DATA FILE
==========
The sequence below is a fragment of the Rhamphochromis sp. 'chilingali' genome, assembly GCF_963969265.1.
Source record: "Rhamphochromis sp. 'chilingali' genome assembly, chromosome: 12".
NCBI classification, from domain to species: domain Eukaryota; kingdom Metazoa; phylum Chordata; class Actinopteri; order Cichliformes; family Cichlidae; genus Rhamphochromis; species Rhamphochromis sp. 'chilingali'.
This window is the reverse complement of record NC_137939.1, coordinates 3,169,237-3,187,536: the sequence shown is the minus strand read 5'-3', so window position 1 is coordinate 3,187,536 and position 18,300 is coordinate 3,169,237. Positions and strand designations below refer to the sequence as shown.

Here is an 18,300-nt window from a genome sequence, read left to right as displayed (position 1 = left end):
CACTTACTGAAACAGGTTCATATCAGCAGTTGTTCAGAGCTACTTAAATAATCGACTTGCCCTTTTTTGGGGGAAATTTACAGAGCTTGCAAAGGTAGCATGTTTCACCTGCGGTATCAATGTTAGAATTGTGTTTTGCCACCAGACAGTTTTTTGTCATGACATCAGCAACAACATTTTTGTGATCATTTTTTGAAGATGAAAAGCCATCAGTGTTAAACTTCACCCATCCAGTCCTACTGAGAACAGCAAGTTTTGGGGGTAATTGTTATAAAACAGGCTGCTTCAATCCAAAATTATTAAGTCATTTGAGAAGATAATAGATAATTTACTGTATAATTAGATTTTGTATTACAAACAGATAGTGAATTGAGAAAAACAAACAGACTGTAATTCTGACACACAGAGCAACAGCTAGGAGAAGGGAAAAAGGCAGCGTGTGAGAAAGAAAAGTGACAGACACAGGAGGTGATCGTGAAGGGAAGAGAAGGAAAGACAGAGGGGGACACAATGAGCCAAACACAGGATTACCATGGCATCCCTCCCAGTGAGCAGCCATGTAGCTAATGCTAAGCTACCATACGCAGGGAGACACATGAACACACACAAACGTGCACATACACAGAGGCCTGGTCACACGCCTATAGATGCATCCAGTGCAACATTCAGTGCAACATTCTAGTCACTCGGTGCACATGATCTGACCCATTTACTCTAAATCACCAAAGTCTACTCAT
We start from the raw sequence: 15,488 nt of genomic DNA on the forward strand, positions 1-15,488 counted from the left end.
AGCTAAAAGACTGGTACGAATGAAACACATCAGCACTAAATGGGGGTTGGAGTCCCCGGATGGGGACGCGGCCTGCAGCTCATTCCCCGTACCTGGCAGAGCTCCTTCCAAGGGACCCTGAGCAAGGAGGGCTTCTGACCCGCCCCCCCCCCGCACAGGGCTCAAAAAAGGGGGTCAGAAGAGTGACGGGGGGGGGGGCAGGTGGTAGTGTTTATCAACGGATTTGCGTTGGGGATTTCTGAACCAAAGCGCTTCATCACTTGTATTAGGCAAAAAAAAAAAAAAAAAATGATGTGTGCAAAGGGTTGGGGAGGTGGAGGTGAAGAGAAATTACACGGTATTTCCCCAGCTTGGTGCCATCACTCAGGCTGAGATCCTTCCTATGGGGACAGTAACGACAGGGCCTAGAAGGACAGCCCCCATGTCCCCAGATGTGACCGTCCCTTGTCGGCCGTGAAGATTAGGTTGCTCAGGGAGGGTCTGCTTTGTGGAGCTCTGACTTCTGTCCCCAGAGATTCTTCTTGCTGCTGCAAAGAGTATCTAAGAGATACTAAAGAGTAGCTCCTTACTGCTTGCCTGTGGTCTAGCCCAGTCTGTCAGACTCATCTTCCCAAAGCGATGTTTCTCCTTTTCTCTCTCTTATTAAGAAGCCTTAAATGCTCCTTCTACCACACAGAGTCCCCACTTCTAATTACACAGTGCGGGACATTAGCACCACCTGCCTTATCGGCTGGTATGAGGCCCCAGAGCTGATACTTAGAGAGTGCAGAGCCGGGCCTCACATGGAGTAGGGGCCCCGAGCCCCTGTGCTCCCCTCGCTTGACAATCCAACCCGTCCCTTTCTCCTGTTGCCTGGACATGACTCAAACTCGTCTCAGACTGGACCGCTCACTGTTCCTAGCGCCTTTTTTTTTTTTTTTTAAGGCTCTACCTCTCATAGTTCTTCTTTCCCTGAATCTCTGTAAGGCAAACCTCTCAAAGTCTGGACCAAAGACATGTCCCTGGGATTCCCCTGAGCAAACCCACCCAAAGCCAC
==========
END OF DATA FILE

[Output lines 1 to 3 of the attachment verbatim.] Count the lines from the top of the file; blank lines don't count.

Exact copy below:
The sequence below is a fragment of the Rhamphochromis sp. 'chilingali' genome, assembly GCF_963969265.1.
Source record: "Rhamphochromis sp. 'chilingali' genome assembly, chromosome: 12".
NCBI classification, from domain to species: domain Eukaryota; kingdom Metazoa; phylum Chordata; class Actinopteri; order Cichliformes; family Cichlidae; genus Rhamphochromis; species Rhamphochromis sp. 'chilingali'.